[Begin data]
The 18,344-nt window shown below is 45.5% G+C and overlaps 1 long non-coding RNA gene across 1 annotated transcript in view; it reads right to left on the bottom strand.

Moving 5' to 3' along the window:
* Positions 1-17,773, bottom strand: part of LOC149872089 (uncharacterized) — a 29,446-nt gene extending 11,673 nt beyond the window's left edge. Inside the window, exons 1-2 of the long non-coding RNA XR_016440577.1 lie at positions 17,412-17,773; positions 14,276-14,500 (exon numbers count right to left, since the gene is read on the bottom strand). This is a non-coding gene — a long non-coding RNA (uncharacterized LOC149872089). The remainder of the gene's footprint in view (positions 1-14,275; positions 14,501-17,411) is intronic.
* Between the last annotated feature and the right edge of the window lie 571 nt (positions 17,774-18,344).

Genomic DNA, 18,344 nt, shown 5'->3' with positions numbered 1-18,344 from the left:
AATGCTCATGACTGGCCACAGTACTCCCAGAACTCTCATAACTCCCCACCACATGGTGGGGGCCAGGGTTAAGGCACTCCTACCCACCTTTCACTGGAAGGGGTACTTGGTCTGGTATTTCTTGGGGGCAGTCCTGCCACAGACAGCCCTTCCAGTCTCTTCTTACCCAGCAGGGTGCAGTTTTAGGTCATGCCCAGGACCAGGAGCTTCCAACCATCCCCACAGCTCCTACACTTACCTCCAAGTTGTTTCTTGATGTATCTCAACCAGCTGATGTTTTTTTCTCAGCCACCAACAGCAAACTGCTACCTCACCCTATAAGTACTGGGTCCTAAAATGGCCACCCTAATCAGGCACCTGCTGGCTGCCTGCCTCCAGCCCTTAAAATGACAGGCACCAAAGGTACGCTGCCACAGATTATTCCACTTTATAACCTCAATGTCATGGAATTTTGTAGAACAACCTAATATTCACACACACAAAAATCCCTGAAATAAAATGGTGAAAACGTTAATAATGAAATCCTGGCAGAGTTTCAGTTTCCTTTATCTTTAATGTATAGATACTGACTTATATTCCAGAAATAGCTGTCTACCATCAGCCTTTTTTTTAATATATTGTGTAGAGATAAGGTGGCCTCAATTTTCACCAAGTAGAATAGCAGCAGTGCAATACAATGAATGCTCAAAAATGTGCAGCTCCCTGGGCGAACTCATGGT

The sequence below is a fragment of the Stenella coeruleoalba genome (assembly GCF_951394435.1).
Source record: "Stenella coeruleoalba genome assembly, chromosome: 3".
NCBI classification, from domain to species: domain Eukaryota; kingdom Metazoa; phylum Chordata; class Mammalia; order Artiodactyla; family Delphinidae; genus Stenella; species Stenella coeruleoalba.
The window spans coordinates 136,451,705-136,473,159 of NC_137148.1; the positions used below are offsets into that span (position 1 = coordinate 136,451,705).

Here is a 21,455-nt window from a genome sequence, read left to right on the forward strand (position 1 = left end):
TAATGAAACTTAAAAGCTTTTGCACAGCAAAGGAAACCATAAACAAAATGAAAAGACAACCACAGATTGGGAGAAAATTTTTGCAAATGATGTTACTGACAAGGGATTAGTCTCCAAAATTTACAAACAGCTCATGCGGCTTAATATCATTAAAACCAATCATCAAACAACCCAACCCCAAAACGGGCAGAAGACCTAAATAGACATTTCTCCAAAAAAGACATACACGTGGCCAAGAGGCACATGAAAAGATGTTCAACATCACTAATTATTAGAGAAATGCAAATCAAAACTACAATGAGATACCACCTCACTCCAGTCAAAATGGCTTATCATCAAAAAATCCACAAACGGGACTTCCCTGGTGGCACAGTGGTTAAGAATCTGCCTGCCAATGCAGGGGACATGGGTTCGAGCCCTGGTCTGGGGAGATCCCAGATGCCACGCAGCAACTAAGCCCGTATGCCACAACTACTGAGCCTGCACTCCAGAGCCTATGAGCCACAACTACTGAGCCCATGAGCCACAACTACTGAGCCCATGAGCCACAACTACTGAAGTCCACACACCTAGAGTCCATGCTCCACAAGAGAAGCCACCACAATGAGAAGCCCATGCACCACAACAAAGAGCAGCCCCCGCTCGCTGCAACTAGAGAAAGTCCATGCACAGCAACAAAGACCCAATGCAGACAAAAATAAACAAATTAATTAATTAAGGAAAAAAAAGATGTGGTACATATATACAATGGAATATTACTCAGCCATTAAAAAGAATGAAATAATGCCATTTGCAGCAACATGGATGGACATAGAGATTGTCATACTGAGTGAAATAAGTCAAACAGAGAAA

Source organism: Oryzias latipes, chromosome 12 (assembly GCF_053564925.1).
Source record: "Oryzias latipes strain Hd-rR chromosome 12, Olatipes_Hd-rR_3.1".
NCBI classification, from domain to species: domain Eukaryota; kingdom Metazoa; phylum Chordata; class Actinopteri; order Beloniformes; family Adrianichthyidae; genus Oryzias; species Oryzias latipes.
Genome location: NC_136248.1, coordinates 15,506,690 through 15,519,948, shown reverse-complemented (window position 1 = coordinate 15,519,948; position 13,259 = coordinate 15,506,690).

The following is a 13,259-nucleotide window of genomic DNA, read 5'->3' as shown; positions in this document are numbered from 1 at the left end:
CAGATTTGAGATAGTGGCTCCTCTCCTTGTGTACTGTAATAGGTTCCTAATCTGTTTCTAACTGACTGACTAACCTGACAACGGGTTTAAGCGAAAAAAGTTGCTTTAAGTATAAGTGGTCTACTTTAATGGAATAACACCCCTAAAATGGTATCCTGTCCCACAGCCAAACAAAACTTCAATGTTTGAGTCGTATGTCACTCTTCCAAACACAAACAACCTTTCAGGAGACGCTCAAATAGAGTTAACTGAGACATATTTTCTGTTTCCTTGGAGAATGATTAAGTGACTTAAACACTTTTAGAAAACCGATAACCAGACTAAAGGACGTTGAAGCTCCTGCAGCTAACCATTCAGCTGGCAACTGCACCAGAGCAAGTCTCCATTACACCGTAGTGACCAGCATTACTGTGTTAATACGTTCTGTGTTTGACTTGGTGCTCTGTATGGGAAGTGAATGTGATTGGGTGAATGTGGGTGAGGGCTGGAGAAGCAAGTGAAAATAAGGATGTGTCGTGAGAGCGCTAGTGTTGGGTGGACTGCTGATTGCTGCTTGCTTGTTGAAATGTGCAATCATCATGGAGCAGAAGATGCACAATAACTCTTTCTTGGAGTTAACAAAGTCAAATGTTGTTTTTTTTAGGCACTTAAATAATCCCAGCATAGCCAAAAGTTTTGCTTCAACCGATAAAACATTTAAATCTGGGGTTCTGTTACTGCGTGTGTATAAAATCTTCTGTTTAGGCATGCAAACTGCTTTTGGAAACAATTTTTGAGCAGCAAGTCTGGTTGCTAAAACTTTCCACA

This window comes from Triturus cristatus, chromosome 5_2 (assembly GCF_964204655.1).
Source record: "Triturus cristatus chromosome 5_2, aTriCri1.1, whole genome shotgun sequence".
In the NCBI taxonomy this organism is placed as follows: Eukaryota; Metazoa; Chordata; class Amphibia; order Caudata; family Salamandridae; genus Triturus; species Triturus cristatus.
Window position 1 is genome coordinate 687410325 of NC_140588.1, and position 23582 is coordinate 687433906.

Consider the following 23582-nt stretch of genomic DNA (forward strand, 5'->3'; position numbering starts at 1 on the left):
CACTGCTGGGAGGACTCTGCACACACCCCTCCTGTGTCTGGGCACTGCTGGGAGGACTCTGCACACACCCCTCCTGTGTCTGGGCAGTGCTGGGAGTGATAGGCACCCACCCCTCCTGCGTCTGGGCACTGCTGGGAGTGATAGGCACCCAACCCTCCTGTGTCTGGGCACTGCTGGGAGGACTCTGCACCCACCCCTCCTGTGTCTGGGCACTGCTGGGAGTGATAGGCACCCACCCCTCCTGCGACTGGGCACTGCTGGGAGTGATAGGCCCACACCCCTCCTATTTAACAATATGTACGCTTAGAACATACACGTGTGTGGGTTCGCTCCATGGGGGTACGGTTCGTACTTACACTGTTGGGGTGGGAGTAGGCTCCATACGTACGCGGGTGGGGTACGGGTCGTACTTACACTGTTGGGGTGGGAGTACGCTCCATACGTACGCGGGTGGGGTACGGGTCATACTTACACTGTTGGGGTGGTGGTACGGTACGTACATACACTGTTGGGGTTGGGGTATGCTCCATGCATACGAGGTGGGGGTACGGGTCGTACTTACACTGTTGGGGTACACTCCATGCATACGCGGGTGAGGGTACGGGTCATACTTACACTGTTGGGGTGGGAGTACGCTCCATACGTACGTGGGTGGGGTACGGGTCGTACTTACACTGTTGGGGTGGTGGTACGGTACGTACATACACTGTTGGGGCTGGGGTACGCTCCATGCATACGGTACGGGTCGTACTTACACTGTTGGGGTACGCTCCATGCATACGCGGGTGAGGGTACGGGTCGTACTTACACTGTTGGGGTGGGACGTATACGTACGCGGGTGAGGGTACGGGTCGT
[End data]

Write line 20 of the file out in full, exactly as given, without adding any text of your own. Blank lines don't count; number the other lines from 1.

Source record: "Triturus cristatus chromosome 5_2, aTriCri1.1, whole genome shotgun sequence".